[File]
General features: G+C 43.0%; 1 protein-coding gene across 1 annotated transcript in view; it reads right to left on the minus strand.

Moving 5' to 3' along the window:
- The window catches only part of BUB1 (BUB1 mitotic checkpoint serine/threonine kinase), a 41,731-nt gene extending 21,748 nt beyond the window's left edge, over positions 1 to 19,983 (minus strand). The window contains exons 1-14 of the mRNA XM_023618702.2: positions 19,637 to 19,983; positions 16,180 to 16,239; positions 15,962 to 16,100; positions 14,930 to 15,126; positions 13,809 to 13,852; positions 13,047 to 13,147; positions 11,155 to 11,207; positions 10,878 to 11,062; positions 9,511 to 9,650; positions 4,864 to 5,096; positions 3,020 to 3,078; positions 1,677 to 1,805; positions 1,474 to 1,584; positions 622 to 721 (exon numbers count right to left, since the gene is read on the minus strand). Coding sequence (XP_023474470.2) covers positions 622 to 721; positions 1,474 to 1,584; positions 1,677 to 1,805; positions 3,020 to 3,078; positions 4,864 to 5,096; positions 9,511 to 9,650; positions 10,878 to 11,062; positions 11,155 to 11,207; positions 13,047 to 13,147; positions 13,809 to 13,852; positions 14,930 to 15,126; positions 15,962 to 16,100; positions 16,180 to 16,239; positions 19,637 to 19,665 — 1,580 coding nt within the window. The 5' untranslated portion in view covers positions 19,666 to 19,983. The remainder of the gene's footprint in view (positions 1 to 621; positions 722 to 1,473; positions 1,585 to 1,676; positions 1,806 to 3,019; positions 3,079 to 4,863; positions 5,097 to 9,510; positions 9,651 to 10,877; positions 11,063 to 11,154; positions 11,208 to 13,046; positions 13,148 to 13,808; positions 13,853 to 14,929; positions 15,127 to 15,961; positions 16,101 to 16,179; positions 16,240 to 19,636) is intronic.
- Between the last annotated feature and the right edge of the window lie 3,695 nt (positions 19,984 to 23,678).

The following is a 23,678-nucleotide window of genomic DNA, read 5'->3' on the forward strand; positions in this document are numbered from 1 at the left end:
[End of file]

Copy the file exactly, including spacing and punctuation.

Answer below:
General features: G+C 43.0%; 1 protein-coding gene across 1 annotated transcript in view; it reads right to left on the minus strand.

Moving 5' to 3' along the window:
- The window catches only part of BUB1 (BUB1 mitotic checkpoint serine/threonine kinase), a 41,731-nt gene extending 21,748 nt beyond the window's left edge, over positions 1 to 19,983 (minus strand). The window contains exons 1-14 of the mRNA XM_023618702.2: positions 19,637 to 19,983; positions 16,180 to 16,239; positions 15,962 to 16,100; positions 14,930 to 15,126; positions 13,809 to 13,852; positions 13,047 to 13,147; positions 11,155 to 11,207; positions 10,878 to 11,062; positions 9,511 to 9,650; positions 4,864 to 5,096; positions 3,020 to 3,078; positions 1,677 to 1,805; positions 1,474 to 1,584; positions 622 to 721 (exon numbers count right to left, since the gene is read on the minus strand). Coding sequence (XP_023474470.2) covers positions 622 to 721; positions 1,474 to 1,584; positions 1,677 to 1,805; positions 3,020 to 3,078; positions 4,864 to 5,096; positions 9,511 to 9,650; positions 10,878 to 11,062; positions 11,155 to 11,207; positions 13,047 to 13,147; positions 13,809 to 13,852; positions 14,930 to 15,126; positions 15,962 to 16,100; positions 16,180 to 16,239; positions 19,637 to 19,665 — 1,580 coding nt within the window. The 5' untranslated portion in view covers positions 19,666 to 19,983. The remainder of the gene's footprint in view (positions 1 to 621; positions 722 to 1,473; positions 1,585 to 1,676; positions 1,806 to 3,019; positions 3,079 to 4,863; positions 5,097 to 9,510; positions 9,651 to 10,877; positions 11,063 to 11,154; positions 11,208 to 13,046; positions 13,148 to 13,808; positions 13,853 to 14,929; positions 15,127 to 15,961; positions 16,101 to 16,179; positions 16,240 to 19,636) is intronic.
- Between the last annotated feature and the right edge of the window lie 3,695 nt (positions 19,984 to 23,678).

The following is a 23,678-nucleotide window of genomic DNA, read 5'->3' on the forward strand; positions in this document are numbered from 1 at the left end: